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Judges, Juveniles and In-group Bias

Author

Listed:
  • Briggs Depew
  • Ozkan Eren
  • Naci Mocan

Abstract

We investigate the existence of in-group bias (preferential treatment of one’s own group) in court decisions. Using the universe of juvenile court cases in a U.S. state between 1996 and 2012 and exploiting random assignment of juvenile defendants to judges, we find evidence for negative racial in-group bias in judicial decisions. All else the same, black (white) juveniles who are randomly assigned to black (white) judges are more likely to get incarcerated (as opposed to being placed on probation), and they receive longer sentences. Although observed in experimental settings, this is the first empirical evidence of negative in-group bias, based on a randomization design outside of the lab. Explanations for this finding are provided.

Suggested Citation

  • Briggs Depew & Ozkan Eren & Naci Mocan, 2016. "Judges, Juveniles and In-group Bias," NBER Working Papers 22003, National Bureau of Economic Research, Inc.
  • Handle: RePEc:nbr:nberwo:22003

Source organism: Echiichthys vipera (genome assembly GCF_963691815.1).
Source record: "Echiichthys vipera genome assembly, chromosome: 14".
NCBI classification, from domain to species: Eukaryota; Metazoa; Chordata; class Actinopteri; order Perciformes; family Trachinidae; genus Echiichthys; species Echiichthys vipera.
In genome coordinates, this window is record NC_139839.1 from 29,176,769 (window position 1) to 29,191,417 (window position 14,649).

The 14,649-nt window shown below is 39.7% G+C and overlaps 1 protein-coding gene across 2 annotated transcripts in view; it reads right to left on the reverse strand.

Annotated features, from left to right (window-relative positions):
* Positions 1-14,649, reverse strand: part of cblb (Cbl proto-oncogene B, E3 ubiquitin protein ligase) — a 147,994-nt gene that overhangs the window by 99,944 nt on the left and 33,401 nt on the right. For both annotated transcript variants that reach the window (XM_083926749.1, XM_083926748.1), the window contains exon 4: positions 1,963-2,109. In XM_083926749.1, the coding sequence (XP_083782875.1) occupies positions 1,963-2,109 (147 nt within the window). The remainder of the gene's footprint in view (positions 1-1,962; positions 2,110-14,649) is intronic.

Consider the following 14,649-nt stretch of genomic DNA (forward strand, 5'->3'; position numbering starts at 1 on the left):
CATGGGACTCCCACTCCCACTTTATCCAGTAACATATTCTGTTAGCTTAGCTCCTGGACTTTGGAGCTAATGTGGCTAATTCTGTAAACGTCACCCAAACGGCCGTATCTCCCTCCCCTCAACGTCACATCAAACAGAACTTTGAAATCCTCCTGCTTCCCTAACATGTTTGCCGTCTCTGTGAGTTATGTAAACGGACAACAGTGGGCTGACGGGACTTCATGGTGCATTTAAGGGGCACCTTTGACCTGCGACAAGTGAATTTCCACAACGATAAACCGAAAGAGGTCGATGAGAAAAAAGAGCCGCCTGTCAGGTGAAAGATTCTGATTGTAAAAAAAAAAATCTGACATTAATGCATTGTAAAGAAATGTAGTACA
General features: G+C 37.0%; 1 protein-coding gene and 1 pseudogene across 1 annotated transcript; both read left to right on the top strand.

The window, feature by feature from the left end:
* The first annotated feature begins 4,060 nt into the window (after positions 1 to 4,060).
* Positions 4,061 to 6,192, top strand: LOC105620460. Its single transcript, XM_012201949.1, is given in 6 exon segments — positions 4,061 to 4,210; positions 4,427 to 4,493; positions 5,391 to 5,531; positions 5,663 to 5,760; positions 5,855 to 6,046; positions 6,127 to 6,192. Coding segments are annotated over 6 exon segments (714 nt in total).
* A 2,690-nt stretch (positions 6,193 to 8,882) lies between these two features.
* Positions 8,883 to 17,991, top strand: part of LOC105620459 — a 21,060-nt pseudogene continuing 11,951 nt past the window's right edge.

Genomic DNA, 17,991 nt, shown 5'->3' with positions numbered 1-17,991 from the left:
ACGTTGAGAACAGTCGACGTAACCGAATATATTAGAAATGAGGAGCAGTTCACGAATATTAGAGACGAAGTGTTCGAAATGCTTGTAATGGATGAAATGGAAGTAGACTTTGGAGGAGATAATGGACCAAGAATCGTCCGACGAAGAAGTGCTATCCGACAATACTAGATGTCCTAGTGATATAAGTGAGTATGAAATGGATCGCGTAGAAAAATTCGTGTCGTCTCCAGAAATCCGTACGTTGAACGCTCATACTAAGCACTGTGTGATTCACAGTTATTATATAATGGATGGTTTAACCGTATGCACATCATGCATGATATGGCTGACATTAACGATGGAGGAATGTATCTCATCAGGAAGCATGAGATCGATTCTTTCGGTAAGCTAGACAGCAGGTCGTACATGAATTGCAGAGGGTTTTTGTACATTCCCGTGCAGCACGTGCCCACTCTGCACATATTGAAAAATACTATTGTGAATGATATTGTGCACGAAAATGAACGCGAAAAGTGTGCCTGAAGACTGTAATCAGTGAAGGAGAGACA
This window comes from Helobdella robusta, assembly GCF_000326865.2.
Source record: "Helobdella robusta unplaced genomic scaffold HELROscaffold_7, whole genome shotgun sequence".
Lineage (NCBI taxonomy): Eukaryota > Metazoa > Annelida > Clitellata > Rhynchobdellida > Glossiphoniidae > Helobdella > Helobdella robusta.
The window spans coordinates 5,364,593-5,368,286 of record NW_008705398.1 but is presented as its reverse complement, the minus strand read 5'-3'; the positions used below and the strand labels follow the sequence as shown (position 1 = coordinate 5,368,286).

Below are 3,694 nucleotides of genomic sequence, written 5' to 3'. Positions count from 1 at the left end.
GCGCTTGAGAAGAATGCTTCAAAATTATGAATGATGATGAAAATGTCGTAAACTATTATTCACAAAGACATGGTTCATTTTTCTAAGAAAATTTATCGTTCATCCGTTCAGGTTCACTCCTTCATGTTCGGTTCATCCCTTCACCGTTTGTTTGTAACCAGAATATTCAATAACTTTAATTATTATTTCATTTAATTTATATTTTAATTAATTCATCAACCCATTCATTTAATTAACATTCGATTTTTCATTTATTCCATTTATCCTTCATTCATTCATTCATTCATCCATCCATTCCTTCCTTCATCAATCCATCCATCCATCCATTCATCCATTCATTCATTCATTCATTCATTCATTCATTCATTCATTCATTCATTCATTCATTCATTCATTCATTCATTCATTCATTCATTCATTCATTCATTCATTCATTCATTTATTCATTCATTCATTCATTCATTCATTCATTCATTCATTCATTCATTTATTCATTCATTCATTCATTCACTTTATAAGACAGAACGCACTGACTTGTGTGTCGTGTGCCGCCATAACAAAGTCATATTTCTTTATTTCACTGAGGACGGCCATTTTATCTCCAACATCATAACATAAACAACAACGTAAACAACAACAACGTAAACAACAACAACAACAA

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    References listed on IDEAS

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    Cited by:

    1. Philippe, Arnaud, 2017. "Gender disparities in criminal justice," TSE Working Papers 17-762, Toulouse School of Economics (TSE).

    More about this item

    JEL classification:

    • D03 - Microeconomics - - General - - - Behavioral Microeconomics: Underlying Principles
    • J15 - Labor and Demographic Economics - - Demographic Economics - - - Economics of Minorities, Races, Indigenous Peoples, and Immigrants; Non-labor Discrimination
    • K4 - Law and Economics - - Legal Procedure, the Legal System, and Illegal Behavior
    • K41 - Law and Economics - - Legal Procedure, the Legal System, and Illegal Behavior - - - Litigation Process

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